Is anyone still reading this? Probably only my mother (thanks, Mamma, hope you have fun in Boston this weekend!).

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I guess I could have summed up this entire post simply by saying “my feelings about Japan are complicated.” There’s so much I do love about Japanese people, the beautiful islands, language and intricateculture, and I always am super excited to meet Japanese people on my travels, but I also have so many negative emotions surrounding my time there and after teaching Japanese students I worry that many Japanese (at least in conservative areas) are too weighed down by the pressures of maintaining social harmony to have a real chance at findinghappiness.

On the bright side, my two years in Japan gave me the means to travel for the past two and a half years. I left Japan with a lot of savings, andbecause my time earning that money was difficult, I’ve focused on only spending that money on things that will truly make me happy. If I hadn’t gone to Japan I would not be where I am today, living a life that I love immensely.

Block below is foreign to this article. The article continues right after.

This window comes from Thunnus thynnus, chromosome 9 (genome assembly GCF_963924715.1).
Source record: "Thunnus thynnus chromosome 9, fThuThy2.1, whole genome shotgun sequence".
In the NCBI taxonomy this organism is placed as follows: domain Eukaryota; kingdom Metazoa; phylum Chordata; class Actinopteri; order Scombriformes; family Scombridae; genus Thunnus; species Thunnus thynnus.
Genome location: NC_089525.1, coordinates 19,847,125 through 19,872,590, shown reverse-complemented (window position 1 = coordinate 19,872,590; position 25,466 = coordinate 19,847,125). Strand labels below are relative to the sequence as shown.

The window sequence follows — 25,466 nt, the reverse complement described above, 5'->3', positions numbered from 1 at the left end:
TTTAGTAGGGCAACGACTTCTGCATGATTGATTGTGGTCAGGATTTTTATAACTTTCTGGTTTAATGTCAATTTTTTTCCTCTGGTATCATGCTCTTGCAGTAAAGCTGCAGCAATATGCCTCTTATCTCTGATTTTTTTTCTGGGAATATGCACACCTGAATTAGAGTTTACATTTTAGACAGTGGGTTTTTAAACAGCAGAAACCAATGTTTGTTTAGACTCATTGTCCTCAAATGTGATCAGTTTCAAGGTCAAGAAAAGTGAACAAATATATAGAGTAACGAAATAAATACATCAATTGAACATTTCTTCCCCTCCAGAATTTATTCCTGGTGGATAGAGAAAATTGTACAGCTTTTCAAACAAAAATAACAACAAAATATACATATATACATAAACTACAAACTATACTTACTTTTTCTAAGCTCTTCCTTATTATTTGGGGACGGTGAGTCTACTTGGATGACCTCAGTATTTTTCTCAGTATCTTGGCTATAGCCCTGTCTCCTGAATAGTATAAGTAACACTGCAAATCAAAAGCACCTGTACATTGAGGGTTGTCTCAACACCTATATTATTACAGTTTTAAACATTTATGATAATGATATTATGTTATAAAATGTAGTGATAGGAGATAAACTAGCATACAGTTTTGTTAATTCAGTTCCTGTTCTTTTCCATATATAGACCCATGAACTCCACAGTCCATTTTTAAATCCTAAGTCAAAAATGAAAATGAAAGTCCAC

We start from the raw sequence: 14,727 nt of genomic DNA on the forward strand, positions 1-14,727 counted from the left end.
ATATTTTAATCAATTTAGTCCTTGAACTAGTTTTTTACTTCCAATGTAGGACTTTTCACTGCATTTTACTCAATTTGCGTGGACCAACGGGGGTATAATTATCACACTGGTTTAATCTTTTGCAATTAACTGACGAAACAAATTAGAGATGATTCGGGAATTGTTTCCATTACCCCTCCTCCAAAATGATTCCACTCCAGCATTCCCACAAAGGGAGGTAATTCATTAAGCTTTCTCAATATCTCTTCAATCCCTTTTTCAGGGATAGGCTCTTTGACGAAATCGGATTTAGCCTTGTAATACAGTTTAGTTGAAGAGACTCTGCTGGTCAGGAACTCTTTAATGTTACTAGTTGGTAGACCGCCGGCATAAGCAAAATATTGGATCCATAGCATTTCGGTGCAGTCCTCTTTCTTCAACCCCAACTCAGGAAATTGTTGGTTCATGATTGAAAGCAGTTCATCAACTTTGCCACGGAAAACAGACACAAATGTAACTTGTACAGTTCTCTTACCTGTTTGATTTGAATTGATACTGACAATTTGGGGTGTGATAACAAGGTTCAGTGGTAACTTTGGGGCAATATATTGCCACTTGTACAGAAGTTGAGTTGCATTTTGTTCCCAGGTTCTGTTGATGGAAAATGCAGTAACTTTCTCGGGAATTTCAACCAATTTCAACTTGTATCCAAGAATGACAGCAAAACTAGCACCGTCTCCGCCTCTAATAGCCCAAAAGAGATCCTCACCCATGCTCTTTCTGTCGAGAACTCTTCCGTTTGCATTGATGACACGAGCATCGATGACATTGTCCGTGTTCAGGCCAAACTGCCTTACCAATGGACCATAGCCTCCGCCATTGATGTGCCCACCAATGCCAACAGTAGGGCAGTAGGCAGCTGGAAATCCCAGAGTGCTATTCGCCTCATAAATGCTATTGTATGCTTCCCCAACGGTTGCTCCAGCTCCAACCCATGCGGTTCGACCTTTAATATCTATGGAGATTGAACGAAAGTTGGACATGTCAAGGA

Why you dont want to live in Japan? ›

12 Reasons NOT to Move to Japan - YouTube

Why is moving to Japan so hard? ›

Japan has made it difficult for foreigners to settle in the country. It has imposed complex tax structures, like a steep inheritance tax that applies to even short-term foreign residents, that force some to question whether they should reside in Japan for longer than a decade.

Is migrating to Japan a good idea? ›

A Strong Economy

There are lots of opportunities for expats and foreigners wanting to work in Japan. The work centres of Tokyo, Yokohama and Osaka are the best places to find employment, with almost 15 million people spread amongst those three cities alone.

Is living in Japan as a foreigner hard? ›

Living in Japan is very comfortable, but it will not be easy for you to feel like home. One of the aspects that struck me the most when I first arrived in Japan was that, unlike in Spain, in Japan people talk very little (or almost nothing) about controversial issues such as politics, religion or taxes.